This Week In Hate: October 5 — Hate Crimes, Racial Profiling, and the Link to Systemic Discrimination

Pre­pared by Rad­ha Modi

Between Novem­ber 8, 2016 and Octo­ber 3, 2017, there have been 179 doc­u­ment­ed hate inci­dents against those who iden­ti­fy or are per­ceived as Mus­lim, Sikh, Hin­du, South Asian, Arab, or Mid­dle East­ern com­pared to the total of 130 from the year pri­or to the elec­tion of Don­ald Trump. The increase in hate vio­lence dur­ing the last eleven months is symp­to­matic of the nor­mal­iza­tion and sanc­tion­ing of hate rhetoric by those in posi­tions of pow­er and influ­ence. Con­cur­rent with the rise in hate inci­dents and nor­mal­iza­tion of hate rhetoric, there is also fur­ther deep­en­ing of insti­tu­tion­al­ized vio­lence such as racial pro­fil­ing and dis­crim­i­na­tion against mul­ti­ple mar­gin­al­ized com­mu­ni­ties.

Hate inci­dents fall under three broad cat­e­gories of: 1) prop­er­ty dam­age due to van­dal­ism, rob­bery, arson, or oth­er forms of destruc­tion, 2) phys­i­cal assaults such as pulling of attire, shov­ing, or punch­ing, and 3) ver­bal and writ­ten assaults either in per­son or through email or fly­ers. Of the 179 hate inci­dents against those who iden­ti­fy or are per­ceived as Mus­lim, Sikh, Hin­du, South Asian, Arab, or Mid­dle East­ern, 63 are inci­dents of phys­i­cal assaults, 71 are inci­dents of verbal/written assaults, and 45 are inci­dents of prop­er­ty dam­age. The most notable instance of phys­i­cal assault occurred in Hous­ton, TX, on Sep­tem­ber 21, 2017. A Lyft dri­ver assumed to be Pak­istani and Mus­lim was ver­bal­ly and phys­i­cal­ly assault­ed by the pas­sen­ger, Matthew Dunn.” The assault left the dri­ver trau­ma­tized and fear­ful of his life. The anti-immi­grant and anti-Mus­lim sen­ti­ment is char­ac­ter­is­tic of most hate inci­dents cap­tured in SAALT’s data­base. While ver­bal or writ­ten assaults are absent of phys­i­cal vio­lence, they are equal­ly trau­mat­ic for vic­tims. On Sep­tem­ber 15, 2017, a white suprema­cist wear­ing a “F**k ISIS” t‑shirt threat­ened to kill the patrons of a hookah lounge in Lake For­est, Cal­i­for­nia. Then three days lat­er on the 18th, van­dals spray-paint­ed mul­ti­ple hate mes­sages on a store owned by an Indi­an fam­i­ly. One alarm­ing mes­sage stat­ed: “Kill All Hin­dus.”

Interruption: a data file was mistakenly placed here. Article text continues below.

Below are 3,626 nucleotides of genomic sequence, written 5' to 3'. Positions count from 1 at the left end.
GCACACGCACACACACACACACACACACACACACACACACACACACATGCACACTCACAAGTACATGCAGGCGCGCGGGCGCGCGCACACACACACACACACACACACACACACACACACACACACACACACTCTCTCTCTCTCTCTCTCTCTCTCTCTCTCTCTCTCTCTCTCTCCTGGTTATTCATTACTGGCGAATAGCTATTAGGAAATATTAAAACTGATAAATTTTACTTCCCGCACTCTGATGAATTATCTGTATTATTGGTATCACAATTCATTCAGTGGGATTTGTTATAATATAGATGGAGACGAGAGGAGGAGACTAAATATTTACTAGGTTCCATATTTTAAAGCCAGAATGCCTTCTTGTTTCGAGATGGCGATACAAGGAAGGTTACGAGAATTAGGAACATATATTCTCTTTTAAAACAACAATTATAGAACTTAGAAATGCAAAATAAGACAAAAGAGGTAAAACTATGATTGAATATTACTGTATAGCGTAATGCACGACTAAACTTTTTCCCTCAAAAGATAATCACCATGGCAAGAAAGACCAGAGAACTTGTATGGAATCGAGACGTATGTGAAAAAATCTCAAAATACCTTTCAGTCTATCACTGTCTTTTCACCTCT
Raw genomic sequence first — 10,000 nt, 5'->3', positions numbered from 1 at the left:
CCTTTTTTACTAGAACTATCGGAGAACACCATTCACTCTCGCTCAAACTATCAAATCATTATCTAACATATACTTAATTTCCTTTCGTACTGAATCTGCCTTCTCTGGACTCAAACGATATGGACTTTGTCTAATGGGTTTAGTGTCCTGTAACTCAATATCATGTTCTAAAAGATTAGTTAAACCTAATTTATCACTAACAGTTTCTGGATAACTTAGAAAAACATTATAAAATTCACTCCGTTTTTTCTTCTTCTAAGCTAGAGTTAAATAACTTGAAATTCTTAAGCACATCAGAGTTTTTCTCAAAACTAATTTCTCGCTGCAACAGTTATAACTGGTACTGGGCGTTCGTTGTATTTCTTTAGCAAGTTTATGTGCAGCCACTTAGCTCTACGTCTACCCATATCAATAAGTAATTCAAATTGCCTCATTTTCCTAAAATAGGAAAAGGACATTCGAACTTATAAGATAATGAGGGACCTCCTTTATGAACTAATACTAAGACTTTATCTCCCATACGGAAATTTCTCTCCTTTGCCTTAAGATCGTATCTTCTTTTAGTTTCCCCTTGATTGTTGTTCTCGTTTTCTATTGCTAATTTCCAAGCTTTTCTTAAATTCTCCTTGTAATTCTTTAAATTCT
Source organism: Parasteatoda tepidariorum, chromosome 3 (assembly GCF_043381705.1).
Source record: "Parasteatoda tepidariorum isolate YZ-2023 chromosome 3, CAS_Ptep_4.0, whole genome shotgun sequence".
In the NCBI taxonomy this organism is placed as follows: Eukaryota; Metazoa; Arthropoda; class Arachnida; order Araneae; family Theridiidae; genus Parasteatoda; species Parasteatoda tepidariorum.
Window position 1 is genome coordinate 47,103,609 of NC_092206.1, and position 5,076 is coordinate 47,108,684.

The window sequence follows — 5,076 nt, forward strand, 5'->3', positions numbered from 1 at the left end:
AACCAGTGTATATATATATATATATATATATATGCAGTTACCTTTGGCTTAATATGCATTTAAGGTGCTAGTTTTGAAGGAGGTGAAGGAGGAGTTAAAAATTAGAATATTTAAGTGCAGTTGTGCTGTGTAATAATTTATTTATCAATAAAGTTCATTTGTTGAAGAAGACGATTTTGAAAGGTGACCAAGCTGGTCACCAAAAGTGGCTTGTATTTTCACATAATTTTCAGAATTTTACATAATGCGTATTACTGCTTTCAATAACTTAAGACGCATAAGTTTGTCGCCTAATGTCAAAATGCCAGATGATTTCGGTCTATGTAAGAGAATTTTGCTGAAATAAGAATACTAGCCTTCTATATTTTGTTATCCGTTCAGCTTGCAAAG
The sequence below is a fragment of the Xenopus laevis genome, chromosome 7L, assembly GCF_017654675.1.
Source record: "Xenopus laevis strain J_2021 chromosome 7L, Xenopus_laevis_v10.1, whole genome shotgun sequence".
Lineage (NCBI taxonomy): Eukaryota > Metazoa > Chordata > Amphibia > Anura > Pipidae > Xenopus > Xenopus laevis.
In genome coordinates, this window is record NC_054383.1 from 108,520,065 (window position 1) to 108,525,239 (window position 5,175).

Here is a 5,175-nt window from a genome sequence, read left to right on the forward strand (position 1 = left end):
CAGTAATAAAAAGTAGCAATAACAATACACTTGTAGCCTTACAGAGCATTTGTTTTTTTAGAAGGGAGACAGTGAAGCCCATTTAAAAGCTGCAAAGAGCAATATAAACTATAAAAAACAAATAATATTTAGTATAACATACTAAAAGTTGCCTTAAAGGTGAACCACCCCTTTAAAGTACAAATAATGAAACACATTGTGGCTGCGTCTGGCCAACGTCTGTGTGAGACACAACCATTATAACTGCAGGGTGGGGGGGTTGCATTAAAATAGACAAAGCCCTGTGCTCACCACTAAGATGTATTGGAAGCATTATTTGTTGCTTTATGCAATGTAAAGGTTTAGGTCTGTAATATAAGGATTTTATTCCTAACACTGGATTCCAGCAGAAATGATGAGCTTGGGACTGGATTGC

Con­cur­rent­ly, the vio­lence that is hap­pen­ing on the streets is also insti­tu­tion­al­ized through racial pro­fil­ing and dis­crim­i­na­tion of those who iden­ti­fy or are per­ceived as Mus­lim, Sikh, Hin­du, South Asian, Arab, or Mid­dle East­ern. Racial pro­fil­ing is a com­mon insti­tu­tion­al­ized tac­tic used by law enforce­ment that unjust­ly tar­gets and ter­ror­izes com­mu­ni­ties of col­or. The ACLU reports that U.S. Cus­toms and Bor­der Pro­tec­tion (CBP) seized and searched the phones of the Alasaad fam­i­ly, who are Mus­lim and have Amer­i­can Cit­i­zen­ship, with­out a war­rant and held the fam­i­ly for hours at the U.S.-Canadian bor­der. More recent­ly, a Mus­lim man was arrest­ed, and his fam­i­ly was detained for three hours when he tried to deposit a check at his local bank in Wichi­ta, Kansas. The fam­i­ly feels trau­ma­tized by the encounter and wor­ries about their safe­ty in Kansas.

As hate vio­lence on the streets and the tar­get­ing of Mus­lims by law enforce­ment are rou­tinized, the sys­temic dis­crim­i­na­tion of those who iden­ti­fy or are per­ceived as Mus­lim also deep­ens in major insti­tu­tions such as edu­ca­tion, labor, or hous­ing. A Face­book page sell­ing and rent­ing homes in LaSalle, Illi­nois, up until recent­ly asked mem­bers inter­est­ed in join­ing the Face­book group: “Are you Mus­lim or ter­ror­ist?” A pri­vate com­pa­ny, Ver­ly Pro Mov­ing Labor, set up the Face­book page and after com­plaints took down the ques­tion. Also, a uni­ver­si­ty pro­fes­sor, forced to resign, is suing his for­mer employ­er, Uni­ver­si­ty of Cen­tral Flori­da, on grounds that he suf­fered dis­crim­i­na­tion as a Black and Mus­lim fac­ul­ty mem­ber. These are just some of the exam­ples that demon­strate how tar­get­ing of mar­gin­al­ized com­mu­ni­ties is crim­i­nal­ized and insti­tu­tion­al­ized.